WASHINGTON — A recovering lobbyist once told me a story about how he did his job. He said he would sometimes stand outside of a committee room before a hearing, and when a friendly member of Congress would walk by, he’d slip them some talking points to use in the hearing. Then he’d walk inside the hearing room, take his seat in the gallery, and watch as those talking points were spouted by the elected officials and put into the official record.
It’s an extreme example of an all-too-familiar phenomenon in Washington: Powerful industries and their well-paid lobbyists press their case with lawmakers and, over time, those lawmakers come to rely on the technical expertise and perspectives of the industries they oversee to make legislative decisions. As Sen. Elizabeth Warren (D-Mass.) puts it, “Today, members of Congress don’t have access to the latest science and evidence, and lobbyists working for corporate clients are quick to fill this vacuum and bend the ears of members of Congress to advance their own narrow interests.”
The newest plan rolled out by Warren’s presidential campaign is meant to shift the expertise back to Congress and the federal government and to wean lawmakers off of industry-funded research and talking points.
In “Strengthening Congressional Independence from Corporate Lobbyists,” Warren calls for reviving the Congressional Office of Technology Assessment, increasing funding for the Congressional Research Service and making salaries for Capitol Hill staffers more competitive to attract subject-matter experts who might otherwise go work in the private sector.
In her announcement, Warren recounts the 2010 legislative battle to reform Wall Street and create a consumer-protection bureau. She describes how the bank lobbyists “bombarded the members of Congress with complex arguments filled with obscure terms,” seeking to swamp lawmakers and their staffers with jargon and technical language in an effort to water down regulations aimed at preventing the next Wall Street crash. “While a big part of the problem is a broken campaign finance system, members of Congress aren’t just dependent on corporate lobbyist propaganda because they’re bought and paid for,” Warren explains. “It’s also because of a successful, decades-long campaign to starve Congress of the resources and expertise needed to independently evaluate complex public policy questions.”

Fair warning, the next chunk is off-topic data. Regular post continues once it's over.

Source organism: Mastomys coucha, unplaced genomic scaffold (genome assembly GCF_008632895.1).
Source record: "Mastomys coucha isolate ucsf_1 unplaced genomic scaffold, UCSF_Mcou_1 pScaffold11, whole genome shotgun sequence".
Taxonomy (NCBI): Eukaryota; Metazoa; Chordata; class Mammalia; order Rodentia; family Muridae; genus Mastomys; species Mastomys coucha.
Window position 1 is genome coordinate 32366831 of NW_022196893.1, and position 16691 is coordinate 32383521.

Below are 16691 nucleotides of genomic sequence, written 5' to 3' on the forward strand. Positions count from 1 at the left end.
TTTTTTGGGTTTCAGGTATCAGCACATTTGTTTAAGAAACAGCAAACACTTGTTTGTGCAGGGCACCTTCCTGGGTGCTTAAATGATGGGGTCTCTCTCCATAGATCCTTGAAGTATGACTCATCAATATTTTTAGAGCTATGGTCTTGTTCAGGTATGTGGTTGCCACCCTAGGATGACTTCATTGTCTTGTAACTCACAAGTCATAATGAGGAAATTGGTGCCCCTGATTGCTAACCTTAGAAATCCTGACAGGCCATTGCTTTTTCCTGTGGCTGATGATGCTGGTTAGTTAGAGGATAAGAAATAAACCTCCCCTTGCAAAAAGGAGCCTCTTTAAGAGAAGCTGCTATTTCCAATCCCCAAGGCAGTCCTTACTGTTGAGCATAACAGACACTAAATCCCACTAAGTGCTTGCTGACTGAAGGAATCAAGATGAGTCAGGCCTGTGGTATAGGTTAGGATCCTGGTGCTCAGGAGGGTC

Warren’s three-part plan would reinstate the Office of Technology Assessment, which supplied Congress with nonpartisan, forward-looking reports and guidance on issues related to technology and science. Created in 1972, the OTA was long a popular resource for members of Congress but fell victim to the Newt Gingrich-led Republican majority in 1995. “In OTA’s absence,” Chris Mooney later wrote in the Bulletin of Atomic Scientists, “the new Republican majority could freely call upon its own favorable scientific ‘experts’ and rely upon more questionable and self-interested analyses prepared by lobbyists, think tanks, and interest groups.” Warren, for her part, writes that if the OTA had survived Gingrich’s purge, “it would have provided Congress with a vital resource to counter the disinformation peddled by the fossil fuel industry and climate change deniers.”
In recent years, former members of Congress have called for reopening the OTA. “The House should modernize technology and improve the effectiveness of government,” Tim Roemer, a former Indiana congressman, testified in May. “We can’t have staff and members that don’t know how Google and Facebook and WhatsApp and different huge companies operate today.”
Warren’s new plan also calls for the creation of a Lobbying Defense Trust Fund, funded by a tax on “excessive lobbying.” The money generated by that tax would support agencies such as the Congressional Research Service, Congressional Budget Office, and the Government Accountability Office, which performs audits, investigations and oversight. She notes that between 1975 and 2015, those organizations have lost nearly half their combined staff.
Finally, Warren proposes making congressional staff jobs better-paid by putting them on the same salary tracks as federal employees serving in executive branch agencies like the Treasury Department or the EPA “to attract and retain committed, hard-working public servants from diverse backgrounds.”
The plan is just the latest plank in Warren’s suite of anti-corruption proposals, a centerpiece of her presidential run. Breaking the “grip” of lobbyists on policymaking in DC, she says, “will also ensure that members of Congress acting in good faith do not recite talking points from the very companies trying to avoid regulations — and that members of Congress acting in bad faith can’t get away with parroting industry disinformation.”